Adolphe William Bouguereau
Adolphe William Bouguereau's Oil Paintings
Adolphe William Bouguereau Museum
November 30, 1825 – August 19, 1905. French painter.

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Adolphe William Bouguereau
Jhe War
mk221 1864 Oil on canvas 83.9x105.5cm
ID: 51788

Adolphe William Bouguereau Jhe War
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Adolphe William Bouguereau Jhe War


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Adolphe William Bouguereau

Bouguereau made more than seven hundred finished works. French painter. From 1838 to 1841 he took drawing lessons from Louis Sage, a pupil of Ingres, while attending the coll?ge at Pons. In 1841 the family moved to Bordeaux where in 1842 his father allowed him to attend the Ecole Municipale de Dessin et de Peinture part-time, under Jean-Paul Alaux. In 1844 he won the first prize for figure painting, which confirmed his desire to become a painter. As there were insufficient family funds to send him straight to Paris he painted portraits of the local gentry from 1845 to 1846 to earn money. In 1846 he enrolled at the Ecole des Beaux-Arts, Paris, in the studio of Francois-Edouard Picot. This was the beginning of the standard academic training of which he became so ardent a defender later in life. Such early works as Equality reveal the technical proficiency he had attained even while still training. In 1850 he was awarded one of the two Premier Grand Prix de Rome for Zenobia Discovered by Shepherds on the Bank of the River Araxes (1850; Paris, Ecole N. Sup. B.-A.). In December 1850 he left for Rome where he remained at the Villa Medici until 1854, working under Victor Schnetz and Jean Alaux (1786-1864). During this period he made an extensive study of Giotto's work at Assisi and Padua and was also impressed by the works of other Renaissance masters and by Classical art. On his return to France he exhibited the Triumph of the Martyr (1853; Luneville, Mus. Luneville; ) at the Salon of 1854. It depicted St Cecilia's body being carried to the catacombs, and its high finish, restrained colour and classical poses were to be constant features of his painting thereafter. All his works were executed in several stages involving an initial oil sketch followed by numerous pencil drawings taken from life. Though he generally restricted himself to classical, religious and genre subjects, he was commissioned by the state to paint Napoleon III Visiting the Flood Victims of Tarascon in 1856   Related Paintings of Adolphe William Bouguereau :. | L'amour (mk26) | Sketch for Song of the Angels (mk26) | Orestes Pursued by the Furies (mk26) | Le jour des morts (mk26) | Dans le bois (mk26) |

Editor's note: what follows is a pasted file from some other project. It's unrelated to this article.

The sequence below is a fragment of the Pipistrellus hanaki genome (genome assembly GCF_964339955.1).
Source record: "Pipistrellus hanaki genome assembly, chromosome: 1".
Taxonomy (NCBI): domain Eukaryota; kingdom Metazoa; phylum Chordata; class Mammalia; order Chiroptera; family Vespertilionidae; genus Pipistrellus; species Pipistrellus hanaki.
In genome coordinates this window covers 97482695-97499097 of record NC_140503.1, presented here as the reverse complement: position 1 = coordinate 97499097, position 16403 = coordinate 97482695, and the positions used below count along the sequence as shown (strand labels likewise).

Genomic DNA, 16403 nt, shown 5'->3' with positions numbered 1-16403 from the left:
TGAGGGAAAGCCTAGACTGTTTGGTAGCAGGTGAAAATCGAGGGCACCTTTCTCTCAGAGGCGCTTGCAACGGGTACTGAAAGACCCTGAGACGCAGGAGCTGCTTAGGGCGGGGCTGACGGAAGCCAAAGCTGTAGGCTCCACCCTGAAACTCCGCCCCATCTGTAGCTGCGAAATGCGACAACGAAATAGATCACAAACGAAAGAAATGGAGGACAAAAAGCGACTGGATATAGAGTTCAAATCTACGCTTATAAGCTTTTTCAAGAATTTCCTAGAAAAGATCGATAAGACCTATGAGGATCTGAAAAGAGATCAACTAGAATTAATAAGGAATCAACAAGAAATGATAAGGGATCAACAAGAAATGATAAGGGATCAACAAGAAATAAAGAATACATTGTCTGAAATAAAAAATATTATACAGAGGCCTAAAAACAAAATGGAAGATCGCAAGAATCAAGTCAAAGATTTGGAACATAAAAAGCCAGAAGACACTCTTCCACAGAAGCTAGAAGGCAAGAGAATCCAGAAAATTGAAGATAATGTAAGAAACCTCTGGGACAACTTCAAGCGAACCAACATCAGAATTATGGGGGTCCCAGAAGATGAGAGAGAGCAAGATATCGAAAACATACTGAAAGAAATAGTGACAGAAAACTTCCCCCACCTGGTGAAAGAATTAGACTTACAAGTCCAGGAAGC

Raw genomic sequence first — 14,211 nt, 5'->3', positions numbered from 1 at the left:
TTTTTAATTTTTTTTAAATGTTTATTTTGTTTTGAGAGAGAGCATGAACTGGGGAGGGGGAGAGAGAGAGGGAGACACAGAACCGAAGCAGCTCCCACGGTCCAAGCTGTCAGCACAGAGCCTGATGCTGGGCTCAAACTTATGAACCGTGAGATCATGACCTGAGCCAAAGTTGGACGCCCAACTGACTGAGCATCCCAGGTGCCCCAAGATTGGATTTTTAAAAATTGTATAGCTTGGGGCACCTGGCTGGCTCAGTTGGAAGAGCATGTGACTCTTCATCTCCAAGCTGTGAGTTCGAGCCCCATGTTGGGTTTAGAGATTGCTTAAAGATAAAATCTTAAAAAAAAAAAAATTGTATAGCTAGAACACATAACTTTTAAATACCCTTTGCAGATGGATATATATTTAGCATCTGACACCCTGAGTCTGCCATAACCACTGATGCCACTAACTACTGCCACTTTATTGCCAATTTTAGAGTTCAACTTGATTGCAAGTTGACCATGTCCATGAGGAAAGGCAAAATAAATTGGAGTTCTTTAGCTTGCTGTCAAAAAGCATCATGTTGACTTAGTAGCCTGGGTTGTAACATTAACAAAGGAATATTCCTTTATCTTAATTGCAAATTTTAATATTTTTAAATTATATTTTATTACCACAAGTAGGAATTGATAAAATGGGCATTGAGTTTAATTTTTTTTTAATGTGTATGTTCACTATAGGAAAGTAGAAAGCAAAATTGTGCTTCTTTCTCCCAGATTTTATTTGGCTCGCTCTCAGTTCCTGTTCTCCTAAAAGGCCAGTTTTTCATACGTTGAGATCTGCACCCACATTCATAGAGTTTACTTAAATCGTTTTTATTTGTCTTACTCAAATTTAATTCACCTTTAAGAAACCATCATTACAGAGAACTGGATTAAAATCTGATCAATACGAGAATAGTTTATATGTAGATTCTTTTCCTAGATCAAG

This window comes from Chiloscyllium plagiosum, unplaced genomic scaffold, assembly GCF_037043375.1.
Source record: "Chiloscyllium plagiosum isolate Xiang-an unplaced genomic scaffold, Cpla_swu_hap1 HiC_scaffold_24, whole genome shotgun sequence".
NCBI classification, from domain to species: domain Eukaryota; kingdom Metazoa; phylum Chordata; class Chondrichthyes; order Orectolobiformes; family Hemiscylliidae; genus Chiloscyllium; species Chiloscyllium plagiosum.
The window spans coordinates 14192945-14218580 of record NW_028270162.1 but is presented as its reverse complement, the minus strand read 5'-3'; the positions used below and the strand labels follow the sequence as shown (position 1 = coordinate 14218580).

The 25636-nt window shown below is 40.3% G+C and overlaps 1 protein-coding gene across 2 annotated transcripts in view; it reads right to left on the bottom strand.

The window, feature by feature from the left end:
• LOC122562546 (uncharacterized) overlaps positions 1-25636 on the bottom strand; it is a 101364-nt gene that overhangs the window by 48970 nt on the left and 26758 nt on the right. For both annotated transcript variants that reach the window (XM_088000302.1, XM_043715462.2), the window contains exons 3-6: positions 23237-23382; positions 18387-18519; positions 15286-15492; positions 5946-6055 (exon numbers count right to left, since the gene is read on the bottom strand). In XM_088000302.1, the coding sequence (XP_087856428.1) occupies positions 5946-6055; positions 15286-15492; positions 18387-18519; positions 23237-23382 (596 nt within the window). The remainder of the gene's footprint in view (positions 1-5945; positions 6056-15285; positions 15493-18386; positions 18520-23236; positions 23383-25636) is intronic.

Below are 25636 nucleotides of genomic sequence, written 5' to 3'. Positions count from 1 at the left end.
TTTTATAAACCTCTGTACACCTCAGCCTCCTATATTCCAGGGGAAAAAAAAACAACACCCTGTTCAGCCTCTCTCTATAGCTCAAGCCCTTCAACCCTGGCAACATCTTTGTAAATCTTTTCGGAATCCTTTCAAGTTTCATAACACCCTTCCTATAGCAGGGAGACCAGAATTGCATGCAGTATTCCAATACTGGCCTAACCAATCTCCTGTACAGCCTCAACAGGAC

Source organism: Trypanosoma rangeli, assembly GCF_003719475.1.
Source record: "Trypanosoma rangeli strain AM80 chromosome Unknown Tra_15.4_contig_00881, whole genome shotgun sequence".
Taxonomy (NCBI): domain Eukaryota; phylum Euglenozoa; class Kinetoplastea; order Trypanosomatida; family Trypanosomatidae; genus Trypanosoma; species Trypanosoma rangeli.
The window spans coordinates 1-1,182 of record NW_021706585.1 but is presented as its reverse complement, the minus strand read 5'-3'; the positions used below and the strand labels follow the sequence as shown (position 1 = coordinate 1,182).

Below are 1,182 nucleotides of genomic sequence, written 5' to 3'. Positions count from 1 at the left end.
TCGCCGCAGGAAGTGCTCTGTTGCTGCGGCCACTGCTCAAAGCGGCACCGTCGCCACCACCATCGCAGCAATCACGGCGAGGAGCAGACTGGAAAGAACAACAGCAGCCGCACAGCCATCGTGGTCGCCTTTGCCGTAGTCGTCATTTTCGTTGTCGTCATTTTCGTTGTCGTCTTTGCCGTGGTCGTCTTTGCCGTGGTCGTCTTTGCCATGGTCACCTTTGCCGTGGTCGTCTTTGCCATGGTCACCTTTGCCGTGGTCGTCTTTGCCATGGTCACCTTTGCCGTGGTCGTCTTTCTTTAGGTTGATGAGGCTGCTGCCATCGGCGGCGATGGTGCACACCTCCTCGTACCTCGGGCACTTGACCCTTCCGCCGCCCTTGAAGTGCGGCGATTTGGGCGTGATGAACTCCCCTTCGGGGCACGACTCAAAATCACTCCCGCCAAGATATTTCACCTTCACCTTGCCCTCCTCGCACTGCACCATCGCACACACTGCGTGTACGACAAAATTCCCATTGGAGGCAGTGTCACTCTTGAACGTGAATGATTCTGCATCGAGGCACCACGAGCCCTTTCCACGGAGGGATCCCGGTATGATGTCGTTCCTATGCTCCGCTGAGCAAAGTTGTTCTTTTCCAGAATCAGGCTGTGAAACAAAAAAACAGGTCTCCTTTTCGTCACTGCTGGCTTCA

Related Artists:
Friedrich Johann Overbeck
1789-1869 German German religious painter. Expelled from the Vienna Academy because of his opposition to its classicism, he went to Rome and with Peter von Cornelius, Veit, Schadow-Godenhaus, and others, formed the group known as the Nazarenes. His first real successes were his frescoes for the Casa Bartholdy (now in Berlin) and for the Villa Massimo. Among his notable paintings are Christ Entry into Jerusalem and Christ Agony in the Garden. Overbeck sought to make his art serve religion. His influence was due more to the purity of his doctrine than to the power of his work, which is often lacking in pictorial appeal and in color.